The Returned and The Fall: Death warmed up

A zombie thriller and a crime drama that ask you to suspend your disbelief.

Gillian Anderson and her character's collection of silk blouses keep you hooked on "The Fall". Photograph: BBC

The Returned; The Fall
Channel 4; BBC2

Channel 4’s first subtitled acquisition in two decades has been billed as a zombie series but this is not quite right. The Returned (Sundays, 9pm) is so much more, well, French than that: so elegantly made, so thoughtful, so (weirdly, under the circumstances) chic.

Many of its most important characters have, it’s true, come back from the dead. But the actors who play them are not required to wear zombie contact lenses; so far, there has been no foot-dragging, no biting, no growling, moaning or barking. Its writers, Fabrice Gobert and Emmanuel Carrère, are more interested in questions of grief, faith and guilt than in your bog-standard horror and the result is a series – creepy but tender, too – that reminds me strongly of the award-winning Swedish vampire film Let the Right One In (2008). No wonder it broke audience records when it was first shown on the French cable network Canal+.

The Returned is set in a small Alpine town, a place whose quiet desolation is starkly at odds with its beautiful surroundings (we’re talking Perspex bus shelters and modern flats, not chalets and ski lifts). Three years earlier, a coach filled with children and teachers came off a twisting mountain pass and tumbled down a hillside above a dam. There were no survivors.

The parents and siblings of the dead have been trying to put their lives back together – a support group meets every week and a memorial is shortly to be erected – but it has not been easy. There are hints of the fallout all around. Couples have separated; siblings have started drinking too much. People’s eyes still look bruised with crying, even now.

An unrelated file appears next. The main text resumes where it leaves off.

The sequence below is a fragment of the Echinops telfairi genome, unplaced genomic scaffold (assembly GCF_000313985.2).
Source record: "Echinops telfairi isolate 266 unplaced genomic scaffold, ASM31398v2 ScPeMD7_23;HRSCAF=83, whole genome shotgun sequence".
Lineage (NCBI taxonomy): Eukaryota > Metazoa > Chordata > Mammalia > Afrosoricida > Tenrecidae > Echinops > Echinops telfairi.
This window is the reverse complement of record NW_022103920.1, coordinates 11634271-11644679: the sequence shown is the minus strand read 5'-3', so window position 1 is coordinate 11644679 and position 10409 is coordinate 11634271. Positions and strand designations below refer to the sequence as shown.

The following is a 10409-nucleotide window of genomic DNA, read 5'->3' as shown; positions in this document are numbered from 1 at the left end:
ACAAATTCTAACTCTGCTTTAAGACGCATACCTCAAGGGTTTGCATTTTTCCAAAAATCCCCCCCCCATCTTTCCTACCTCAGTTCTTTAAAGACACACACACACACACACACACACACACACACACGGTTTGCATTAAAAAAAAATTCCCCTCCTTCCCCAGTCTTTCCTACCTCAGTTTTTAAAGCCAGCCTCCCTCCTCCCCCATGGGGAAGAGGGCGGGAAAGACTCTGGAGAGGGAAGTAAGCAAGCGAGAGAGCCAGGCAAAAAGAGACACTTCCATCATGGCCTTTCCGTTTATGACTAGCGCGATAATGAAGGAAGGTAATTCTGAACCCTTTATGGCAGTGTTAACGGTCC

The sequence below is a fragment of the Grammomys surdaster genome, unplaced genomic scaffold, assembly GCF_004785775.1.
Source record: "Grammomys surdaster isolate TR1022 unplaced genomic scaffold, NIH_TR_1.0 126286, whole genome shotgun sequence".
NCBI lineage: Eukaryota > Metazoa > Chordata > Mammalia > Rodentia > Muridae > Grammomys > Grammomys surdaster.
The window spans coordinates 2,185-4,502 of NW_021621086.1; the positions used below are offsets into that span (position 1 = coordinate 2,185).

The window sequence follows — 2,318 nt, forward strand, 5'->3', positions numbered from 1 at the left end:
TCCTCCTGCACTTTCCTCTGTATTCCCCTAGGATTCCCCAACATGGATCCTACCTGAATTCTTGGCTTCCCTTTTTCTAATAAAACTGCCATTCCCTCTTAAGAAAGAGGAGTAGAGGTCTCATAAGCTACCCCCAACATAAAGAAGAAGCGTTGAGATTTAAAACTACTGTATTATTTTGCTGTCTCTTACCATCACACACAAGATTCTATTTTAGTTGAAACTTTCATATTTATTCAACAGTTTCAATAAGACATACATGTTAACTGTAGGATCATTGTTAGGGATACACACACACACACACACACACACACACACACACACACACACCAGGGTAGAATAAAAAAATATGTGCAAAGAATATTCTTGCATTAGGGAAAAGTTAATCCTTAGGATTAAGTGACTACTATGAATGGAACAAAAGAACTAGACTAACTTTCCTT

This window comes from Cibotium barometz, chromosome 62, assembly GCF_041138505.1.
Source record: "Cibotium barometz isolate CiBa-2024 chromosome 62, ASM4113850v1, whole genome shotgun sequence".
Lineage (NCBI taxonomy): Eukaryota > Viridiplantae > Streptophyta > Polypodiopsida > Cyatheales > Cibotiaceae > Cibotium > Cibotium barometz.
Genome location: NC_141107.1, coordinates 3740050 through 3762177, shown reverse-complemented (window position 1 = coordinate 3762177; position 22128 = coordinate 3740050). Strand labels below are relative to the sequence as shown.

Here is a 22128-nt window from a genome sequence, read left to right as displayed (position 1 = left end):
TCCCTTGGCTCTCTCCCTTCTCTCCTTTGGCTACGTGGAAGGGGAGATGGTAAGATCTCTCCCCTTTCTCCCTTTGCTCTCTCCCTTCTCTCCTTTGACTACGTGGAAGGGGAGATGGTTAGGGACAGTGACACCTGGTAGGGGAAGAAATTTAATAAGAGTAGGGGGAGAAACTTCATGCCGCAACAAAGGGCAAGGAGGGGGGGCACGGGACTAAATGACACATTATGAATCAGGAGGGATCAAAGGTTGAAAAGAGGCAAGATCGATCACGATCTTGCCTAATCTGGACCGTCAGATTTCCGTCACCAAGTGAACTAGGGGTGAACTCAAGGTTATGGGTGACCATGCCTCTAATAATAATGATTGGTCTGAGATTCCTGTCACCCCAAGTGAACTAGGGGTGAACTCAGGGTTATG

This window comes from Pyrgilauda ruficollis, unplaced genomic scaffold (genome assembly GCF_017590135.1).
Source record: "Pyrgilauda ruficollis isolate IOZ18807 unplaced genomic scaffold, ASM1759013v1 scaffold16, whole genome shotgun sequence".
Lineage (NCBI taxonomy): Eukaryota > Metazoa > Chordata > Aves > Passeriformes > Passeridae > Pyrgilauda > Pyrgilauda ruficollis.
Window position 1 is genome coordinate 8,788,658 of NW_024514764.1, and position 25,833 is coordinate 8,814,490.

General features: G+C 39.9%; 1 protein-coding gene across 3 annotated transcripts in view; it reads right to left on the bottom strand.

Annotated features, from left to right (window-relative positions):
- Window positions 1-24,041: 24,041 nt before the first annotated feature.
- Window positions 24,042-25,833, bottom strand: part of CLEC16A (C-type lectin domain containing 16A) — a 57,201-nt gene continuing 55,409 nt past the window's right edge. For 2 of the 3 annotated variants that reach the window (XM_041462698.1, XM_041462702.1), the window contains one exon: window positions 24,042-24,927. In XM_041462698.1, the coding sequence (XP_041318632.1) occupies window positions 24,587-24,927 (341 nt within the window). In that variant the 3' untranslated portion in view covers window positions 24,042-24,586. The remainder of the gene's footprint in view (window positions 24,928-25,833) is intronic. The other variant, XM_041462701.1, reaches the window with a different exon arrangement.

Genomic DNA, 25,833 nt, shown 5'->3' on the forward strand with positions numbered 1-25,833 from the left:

Everything is about to change, however. The dead are returning, quietly and without fuss. In the first episode, a girl called Camille (Yara Pilartz) awoke in the gloaming, scrambled up the hillside and walked home. In the family kitchen, unaware she had been gone for three years, she blithely made herself a sandwich. “I’m so hungry,” she said, when her mother, Claire (Anne Consigny), appeared at the door, trembling. (Hunger seems to be a thing with French zombies; the next one we saw return home, a middle-aged woman, devoured cold spaghetti straight from the pan.) If the children are zombies, their poleaxed parents are automata. Claire was too shocked or too terrified to perform the rituals of reunion. At first, she did not even touch her daughter, perhaps because she feared watching her hand move through thin air.

Consigny’s performance was great. It was as if she was thawing before our eyes, sudden happiness melting the pack ice of three years. You could see it move through her body: a wave of bliss, a ripple of ecstasy – the opposite of a shiver (whatever that might be called).

I’m reluctant to say too much more, as I think the less you know about The Returned, the easier it is to suspend your disbelief and enjoy it on its own terms and perhaps you have it saved up for future watching. It promises to be very good indeed. Elsewhere in town, bad things – terrible things – are happening, though we don’t yet know in what ways, if any, these are linked to the undead. I am already hooked.

Meanwhile, on BBC2, The Fall has finally come to an end (10 June, 9pm). I’ll keep mum about this, too, just in case. But now it’s over, I do feel like having my say on its central controversy, which is that the tough woman cop at its heart – Stella Gibson, as played by Gillian Anderson – was a sop to encourage us to turn a blind eye to the frankly pornographic way in which it depicted violence against young women. I think this is right (though, if so, it also failed, given how uneasy its murder scenes made me and many others).

Still . . . Gillian Anderson. She’s something, isn’t she? Was her turn as Detective Superintendent Gibson the most brilliantly understated and chilly performance ever to make the small screen? Or was she, as she filmed it, mostly thinking about where she had parked her car and what she was going to have for her tea? Mesmerised though I was by both her and her collection of silk blouses, I’m still not sure I know the answer to that one.